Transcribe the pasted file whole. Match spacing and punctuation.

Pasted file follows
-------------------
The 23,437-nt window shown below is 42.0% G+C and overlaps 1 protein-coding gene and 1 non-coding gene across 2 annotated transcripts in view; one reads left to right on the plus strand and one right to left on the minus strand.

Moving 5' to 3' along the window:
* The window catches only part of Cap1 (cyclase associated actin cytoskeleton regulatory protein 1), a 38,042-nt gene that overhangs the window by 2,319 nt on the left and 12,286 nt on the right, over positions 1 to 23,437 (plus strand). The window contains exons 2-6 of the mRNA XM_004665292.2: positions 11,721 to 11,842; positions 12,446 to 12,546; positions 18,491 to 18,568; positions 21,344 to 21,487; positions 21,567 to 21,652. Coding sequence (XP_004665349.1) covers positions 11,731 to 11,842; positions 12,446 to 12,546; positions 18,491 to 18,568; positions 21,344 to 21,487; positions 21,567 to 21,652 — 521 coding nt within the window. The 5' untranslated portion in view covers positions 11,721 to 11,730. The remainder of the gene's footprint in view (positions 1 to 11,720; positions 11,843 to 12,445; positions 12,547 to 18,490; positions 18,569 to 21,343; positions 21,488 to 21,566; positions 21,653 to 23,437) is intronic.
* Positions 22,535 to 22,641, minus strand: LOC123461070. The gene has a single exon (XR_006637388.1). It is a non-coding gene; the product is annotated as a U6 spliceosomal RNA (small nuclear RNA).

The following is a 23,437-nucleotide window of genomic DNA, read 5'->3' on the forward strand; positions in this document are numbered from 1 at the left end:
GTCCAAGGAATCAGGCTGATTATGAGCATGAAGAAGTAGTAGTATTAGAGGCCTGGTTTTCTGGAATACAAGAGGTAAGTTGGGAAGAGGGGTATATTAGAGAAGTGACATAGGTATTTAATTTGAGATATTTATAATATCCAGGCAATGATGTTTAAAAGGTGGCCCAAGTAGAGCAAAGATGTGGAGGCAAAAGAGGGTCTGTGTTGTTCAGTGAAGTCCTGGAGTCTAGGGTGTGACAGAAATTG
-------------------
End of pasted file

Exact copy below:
The 23,437-nt window shown below is 42.0% G+C and overlaps 1 protein-coding gene and 1 non-coding gene across 2 annotated transcripts in view; one reads left to right on the plus strand and one right to left on the minus strand.

Moving 5' to 3' along the window:
* The window catches only part of Cap1 (cyclase associated actin cytoskeleton regulatory protein 1), a 38,042-nt gene that overhangs the window by 2,319 nt on the left and 12,286 nt on the right, over positions 1 to 23,437 (plus strand). The window contains exons 2-6 of the mRNA XM_004665292.2: positions 11,721 to 11,842; positions 12,446 to 12,546; positions 18,491 to 18,568; positions 21,344 to 21,487; positions 21,567 to 21,652. Coding sequence (XP_004665349.1) covers positions 11,731 to 11,842; positions 12,446 to 12,546; positions 18,491 to 18,568; positions 21,344 to 21,487; positions 21,567 to 21,652 — 521 coding nt within the window. The 5' untranslated portion in view covers positions 11,721 to 11,730. The remainder of the gene's footprint in view (positions 1 to 11,720; positions 11,843 to 12,445; positions 12,547 to 18,490; positions 18,569 to 21,343; positions 21,488 to 21,566; positions 21,653 to 23,437) is intronic.
* Positions 22,535 to 22,641, minus strand: LOC123461070. The gene has a single exon (XR_006637388.1). It is a non-coding gene; the product is annotated as a U6 spliceosomal RNA (small nuclear RNA).

The following is a 23,437-nucleotide window of genomic DNA, read 5'->3' on the forward strand; positions in this document are numbered from 1 at the left end:
GTCCAAGGAATCAGGCTGATTATGAGCATGAAGAAGTAGTAGTATTAGAGGCCTGGTTTTCTGGAATACAAGAGGTAAGTTGGGAAGAGGGGTATATTAGAGAAGTGACATAGGTATTTAATTTGAGATATTTATAATATCCAGGCAATGATGTTTAAAAGGTGGCCCAAGTAGAGCAAAGATGTGGAGGCAAAAGAGGGTCTGTGTTGTTCAGTGAAGTCCTGGAGTCTAGGGTGTGACAGAAATTG